3/4" birch plywood stain question

What stain do you recommend for staining birch? Will it take a cherry or oak stain? I would like to build a cabinet and book case. I was able to buy 4 sheets cheap from a friend of mine. Thanks for your help.
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I use Transtint Dyes mixed with water, sprayed and not wiped. Works well. Cheers, JG

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A gel stain will do a pretty good job, but if you want a dark rich color you should spray on a dye first. The birch doesn't absorb stains very well but will color easily with dye. Spraying it is the best way to get it even.
I recently had good luck getting a light clear cherry finish on birch without spraying by using boiled linseed oil followed by ZAR Cherry gel stain and then 2 coats of wipe-on poly. The best thing you can do is to try your planned finishing technique on about a foot square piece of scrap project wood before applying it to your project. Perform each step exactly the way you plan to finish your project so you get a true sample. Then if you don't like the results you haven't ruined the project and you can look for another finish.
If you decide to dye it you should put a sealer coat over the dye. A de-waxed shellac works great for this and dries quickly. Zinser Seal Coat works great for this. Always lightly sand (or 0000 steel wool) between each coat of finish to give the surface texture for the next coat to bond to (sand the dye layer very lightly or not at all). Then make sure you clean the surface and use a tack cloth to remove all sanding debris and steel wool particles before applying the next coat. Everybody develops their own finishing tricks. What works for them they tend to stay with. Making a test piece is the best (and safest) way to develop your own technique without creating a disaster. I save my test pieces and write down the finishing steps on the back of them so I can refer to them and use them again in the future.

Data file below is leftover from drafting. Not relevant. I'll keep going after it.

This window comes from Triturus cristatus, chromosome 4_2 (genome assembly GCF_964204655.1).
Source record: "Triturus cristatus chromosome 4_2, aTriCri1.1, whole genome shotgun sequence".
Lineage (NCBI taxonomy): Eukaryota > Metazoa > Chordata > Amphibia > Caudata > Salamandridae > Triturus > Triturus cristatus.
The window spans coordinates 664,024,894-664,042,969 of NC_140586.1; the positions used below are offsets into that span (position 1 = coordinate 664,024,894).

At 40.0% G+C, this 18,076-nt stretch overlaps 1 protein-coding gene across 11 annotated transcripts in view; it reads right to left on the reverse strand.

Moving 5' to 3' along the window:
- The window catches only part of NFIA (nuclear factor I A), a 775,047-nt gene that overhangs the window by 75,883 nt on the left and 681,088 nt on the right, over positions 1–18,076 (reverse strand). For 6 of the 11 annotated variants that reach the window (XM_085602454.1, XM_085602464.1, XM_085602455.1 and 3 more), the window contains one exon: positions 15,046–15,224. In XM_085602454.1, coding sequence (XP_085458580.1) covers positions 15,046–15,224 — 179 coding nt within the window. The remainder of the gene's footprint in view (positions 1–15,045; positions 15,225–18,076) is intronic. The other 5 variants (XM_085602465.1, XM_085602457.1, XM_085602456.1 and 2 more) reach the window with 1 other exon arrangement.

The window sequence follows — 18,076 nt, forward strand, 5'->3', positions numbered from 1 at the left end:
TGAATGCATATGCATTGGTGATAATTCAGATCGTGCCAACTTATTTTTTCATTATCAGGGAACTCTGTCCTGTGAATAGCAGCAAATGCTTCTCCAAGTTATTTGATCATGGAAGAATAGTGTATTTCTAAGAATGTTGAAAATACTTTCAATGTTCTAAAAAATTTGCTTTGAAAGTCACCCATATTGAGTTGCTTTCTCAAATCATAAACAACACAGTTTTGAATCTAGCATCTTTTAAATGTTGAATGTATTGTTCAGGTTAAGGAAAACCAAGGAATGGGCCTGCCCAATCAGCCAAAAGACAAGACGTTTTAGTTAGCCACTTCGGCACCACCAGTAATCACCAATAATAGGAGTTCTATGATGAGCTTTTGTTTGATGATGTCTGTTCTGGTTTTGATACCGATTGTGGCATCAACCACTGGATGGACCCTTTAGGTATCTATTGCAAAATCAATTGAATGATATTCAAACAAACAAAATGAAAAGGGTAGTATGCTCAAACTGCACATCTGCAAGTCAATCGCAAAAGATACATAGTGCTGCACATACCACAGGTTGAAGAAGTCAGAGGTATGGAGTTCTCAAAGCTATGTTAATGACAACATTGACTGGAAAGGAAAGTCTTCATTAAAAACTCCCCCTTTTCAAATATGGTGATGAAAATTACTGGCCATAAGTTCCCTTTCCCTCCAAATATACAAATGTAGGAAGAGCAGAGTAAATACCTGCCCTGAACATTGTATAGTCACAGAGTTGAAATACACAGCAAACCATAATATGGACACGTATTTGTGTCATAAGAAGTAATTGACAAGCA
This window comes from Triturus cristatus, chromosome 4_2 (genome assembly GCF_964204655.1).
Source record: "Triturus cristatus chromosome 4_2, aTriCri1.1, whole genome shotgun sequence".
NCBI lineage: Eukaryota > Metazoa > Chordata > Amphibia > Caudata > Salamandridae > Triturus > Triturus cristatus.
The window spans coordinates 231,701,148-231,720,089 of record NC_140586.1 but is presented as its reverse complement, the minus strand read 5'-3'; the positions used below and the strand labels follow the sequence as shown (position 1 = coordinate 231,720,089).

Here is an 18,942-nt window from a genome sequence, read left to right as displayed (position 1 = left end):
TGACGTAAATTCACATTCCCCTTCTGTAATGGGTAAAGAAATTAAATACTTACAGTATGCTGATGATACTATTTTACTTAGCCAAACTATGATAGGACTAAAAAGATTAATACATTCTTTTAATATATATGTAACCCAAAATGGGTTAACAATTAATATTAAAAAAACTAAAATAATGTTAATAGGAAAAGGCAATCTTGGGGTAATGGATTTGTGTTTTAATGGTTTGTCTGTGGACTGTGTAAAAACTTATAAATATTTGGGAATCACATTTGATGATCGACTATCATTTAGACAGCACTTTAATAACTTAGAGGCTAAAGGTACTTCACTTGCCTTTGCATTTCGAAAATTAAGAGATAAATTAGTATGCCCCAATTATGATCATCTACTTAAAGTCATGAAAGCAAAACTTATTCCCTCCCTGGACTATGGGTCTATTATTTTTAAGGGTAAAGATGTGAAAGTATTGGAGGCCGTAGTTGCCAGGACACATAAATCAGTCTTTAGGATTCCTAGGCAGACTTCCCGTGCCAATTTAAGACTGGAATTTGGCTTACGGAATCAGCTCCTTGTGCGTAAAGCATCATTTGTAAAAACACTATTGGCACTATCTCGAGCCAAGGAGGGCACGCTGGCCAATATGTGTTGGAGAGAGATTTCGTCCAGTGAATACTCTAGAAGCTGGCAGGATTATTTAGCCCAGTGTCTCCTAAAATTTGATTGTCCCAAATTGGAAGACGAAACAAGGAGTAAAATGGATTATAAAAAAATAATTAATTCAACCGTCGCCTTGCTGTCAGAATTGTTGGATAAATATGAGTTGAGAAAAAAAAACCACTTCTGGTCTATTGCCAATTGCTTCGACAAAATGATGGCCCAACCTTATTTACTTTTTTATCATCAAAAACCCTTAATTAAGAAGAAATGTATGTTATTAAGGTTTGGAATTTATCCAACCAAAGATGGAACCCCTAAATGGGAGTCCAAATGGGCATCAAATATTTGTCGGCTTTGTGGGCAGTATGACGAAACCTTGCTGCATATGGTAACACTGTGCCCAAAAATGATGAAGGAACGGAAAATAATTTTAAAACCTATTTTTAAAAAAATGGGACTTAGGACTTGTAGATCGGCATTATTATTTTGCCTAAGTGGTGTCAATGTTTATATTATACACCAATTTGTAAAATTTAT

--
Charley

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Charley wrote:
-- Great Stuff --
Couldn't have said it better myself!
Practice, practice, practice...
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Charley wrote:

Are you sure this is needed with shellac? My understanding was that with shellac (and lacquer) the new layers will "melt" into the old layers.
I can see sanding for smoothness, but I don't think its necessary for adhesion.
Chris
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It isn't. It only removes dust nibs to that they don't build in successive coats of finish.
Robert
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I'm a "home center woodworker" which means all my lumber and finishing supplies come from Home Depot or Lowes. :)
So, I have built a lot of different projects using 3/4" birch plywood with poplar trim/face frames (entertainment center, bookshelves, computer desk, wall cabinets, etc.).
I typically sand to 150 grit paper, vacuum the dust with a shopvac brush, then wipe on a coat of Minwax "Pre-conditioner". I follow that with my choice of stain (I used Varethane "Golden Mahogany" for my computer desk) that I wipe on with a rag. I wipe off the excess stain, then let it set overnight before brushing on two or three coats of an oil based polyurethane (letting each coat dry overnight, and sanding lightly with 220 grit paper before applying the next coat).
I used the same technique with our kitchen cabinets, except the face frames were made of pine, and I used a MinWax "windsor oak" gel stain.
I also use 3/4" birch plywood to build cabinets and carts for my garage shop, and I simply apply the poly coats directly to the bare wood after sanding. It's a lighter color, but a lot less work for things that will take a beating in the garage.
In any case, I agree with others, practice your techniques on scraps first. Stains always look different on the wood you are using than they do on the samples at the store. You may end up with a collection of stains before you find the color you like. If you can find a store that sells Varethane stains, they usually have little sample packets that let you try a variety of stains without spending $10 on a full can.
I'm a big believer in the pre-conditioner, especially when trying to stain soft woods like pine. Without it, the stain ends up really splotchy looking and/or the different woods accept stain differently. The conditioner makes for a much more even appearance.
Remember to follow the instructions on the conditioner and stain cans.
Gel stains usually go on more evenly, but lately it seems like the color choices have been limited. But as long as you use the pre-conditioner, you can use pretty much any stain you want.
Finally, I haven't had much luck with the "all-in-one" stain and poly blends. Every attempt I have made at using them ends up streaky and splotchy, no matter how much prep work or care I use applying it.
Anthony
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